Japan’s Role in Africa: Principle, Pragmatism and Partnership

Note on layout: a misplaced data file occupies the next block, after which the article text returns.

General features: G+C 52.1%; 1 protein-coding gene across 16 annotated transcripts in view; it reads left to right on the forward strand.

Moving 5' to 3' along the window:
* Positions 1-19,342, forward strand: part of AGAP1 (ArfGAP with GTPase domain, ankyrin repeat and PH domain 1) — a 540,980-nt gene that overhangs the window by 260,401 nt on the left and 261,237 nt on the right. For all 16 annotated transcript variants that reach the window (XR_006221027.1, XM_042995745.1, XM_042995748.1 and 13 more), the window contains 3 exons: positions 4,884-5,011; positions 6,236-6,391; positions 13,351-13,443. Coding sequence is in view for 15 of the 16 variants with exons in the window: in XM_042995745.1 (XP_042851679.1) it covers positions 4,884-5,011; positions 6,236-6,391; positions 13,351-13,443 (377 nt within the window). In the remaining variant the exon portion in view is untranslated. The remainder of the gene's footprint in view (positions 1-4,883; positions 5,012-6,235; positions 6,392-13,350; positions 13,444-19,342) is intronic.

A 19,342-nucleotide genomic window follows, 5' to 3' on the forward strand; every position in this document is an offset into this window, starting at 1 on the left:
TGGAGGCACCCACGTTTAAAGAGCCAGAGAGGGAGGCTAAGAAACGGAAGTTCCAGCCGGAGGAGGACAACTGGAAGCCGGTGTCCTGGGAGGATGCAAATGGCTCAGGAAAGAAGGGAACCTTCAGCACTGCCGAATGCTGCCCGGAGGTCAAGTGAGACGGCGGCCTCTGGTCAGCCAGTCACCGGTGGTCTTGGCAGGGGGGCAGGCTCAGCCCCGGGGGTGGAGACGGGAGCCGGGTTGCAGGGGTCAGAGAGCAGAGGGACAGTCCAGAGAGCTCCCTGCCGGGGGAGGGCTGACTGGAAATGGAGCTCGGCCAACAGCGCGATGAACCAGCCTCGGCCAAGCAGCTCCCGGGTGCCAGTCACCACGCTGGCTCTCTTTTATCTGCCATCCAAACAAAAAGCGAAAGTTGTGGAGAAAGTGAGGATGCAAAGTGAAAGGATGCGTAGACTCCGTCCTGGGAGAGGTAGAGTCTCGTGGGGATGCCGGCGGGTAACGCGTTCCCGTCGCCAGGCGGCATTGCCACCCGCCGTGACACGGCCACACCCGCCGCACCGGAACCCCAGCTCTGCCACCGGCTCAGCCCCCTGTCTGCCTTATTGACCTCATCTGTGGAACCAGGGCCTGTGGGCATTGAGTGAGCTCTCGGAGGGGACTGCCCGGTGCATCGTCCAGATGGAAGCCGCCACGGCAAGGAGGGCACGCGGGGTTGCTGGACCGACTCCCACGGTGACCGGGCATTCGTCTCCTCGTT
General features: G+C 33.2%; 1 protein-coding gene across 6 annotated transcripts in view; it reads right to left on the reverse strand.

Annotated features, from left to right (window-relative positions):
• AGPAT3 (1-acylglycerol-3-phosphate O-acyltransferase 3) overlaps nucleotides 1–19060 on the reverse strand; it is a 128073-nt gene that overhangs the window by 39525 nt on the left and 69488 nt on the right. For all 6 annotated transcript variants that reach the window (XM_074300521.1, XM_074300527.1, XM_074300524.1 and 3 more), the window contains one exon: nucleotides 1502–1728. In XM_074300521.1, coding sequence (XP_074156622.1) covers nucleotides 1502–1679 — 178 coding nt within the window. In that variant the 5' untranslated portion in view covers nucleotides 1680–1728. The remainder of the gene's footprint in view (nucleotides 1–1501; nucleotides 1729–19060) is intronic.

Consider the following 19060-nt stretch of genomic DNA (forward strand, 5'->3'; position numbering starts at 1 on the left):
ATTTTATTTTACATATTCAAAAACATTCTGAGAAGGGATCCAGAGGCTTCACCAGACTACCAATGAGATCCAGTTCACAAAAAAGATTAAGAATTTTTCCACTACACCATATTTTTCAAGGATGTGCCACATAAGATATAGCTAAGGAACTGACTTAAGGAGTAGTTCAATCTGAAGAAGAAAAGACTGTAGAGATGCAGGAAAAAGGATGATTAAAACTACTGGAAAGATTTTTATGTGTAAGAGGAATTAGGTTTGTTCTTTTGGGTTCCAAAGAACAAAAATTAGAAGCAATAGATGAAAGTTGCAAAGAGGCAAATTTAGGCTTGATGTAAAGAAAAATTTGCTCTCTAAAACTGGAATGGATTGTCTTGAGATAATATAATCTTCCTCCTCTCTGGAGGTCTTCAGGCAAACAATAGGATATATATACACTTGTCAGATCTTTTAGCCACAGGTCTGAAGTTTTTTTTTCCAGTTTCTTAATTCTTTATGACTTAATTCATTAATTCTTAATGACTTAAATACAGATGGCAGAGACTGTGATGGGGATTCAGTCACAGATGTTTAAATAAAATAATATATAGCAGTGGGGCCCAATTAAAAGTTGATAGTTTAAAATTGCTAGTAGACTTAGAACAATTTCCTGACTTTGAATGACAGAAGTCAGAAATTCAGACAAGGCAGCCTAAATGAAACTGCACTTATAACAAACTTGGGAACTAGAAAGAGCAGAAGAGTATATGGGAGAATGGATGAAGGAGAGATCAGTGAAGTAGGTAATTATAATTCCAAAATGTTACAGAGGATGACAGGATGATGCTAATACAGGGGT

AbstractIntroduction Japan has been an important actor in Africa‟s international relations over the past few decades, although its role tends to be understated in most analyses of Africa‟s ties with the large powers. The Asian country‟s economic and aid relationship with the African continent has been highly variable, shaped by changing foreign policy objectives and internal political conditions in Japan, and changing reorientations and expressions of agency in African diplomacy. In recent years the emergence of new players from Asia in Africa‟s economy and politics (most notably the People‟s Republic of China) has nearly overshadowed the role that Japan has played on the continent; this eclipse of Japan reinforced by the country‟s relative decline as a major aid power. Yet Japan is still an important partner for the continent, being the source of a not insignificant volume of development assistance, and for some African countries, of investments in key sectors. Indeed, Japan contributes nearly one-third of all aid flows to Africa from the OECD‟s Development Assistance Committee (DAC), and as a member of the G8, has been instrumental in sustaining the forum‟s „Africa Agenda‟ over the years. It was on the initiative of the government of Japan, as host of the Okinawa Summit in 2000, for instance, that African leaders were first invited to be present at G8 proceedings, an early progenitor of the G8‟s later Heiligendamm outreach programme. Following and sometimes setting the example for Western G8 members, Japanese leaders also tended to use the G8 setting for pronouncements about Africa‟s plight and for pledges of aid doubling.
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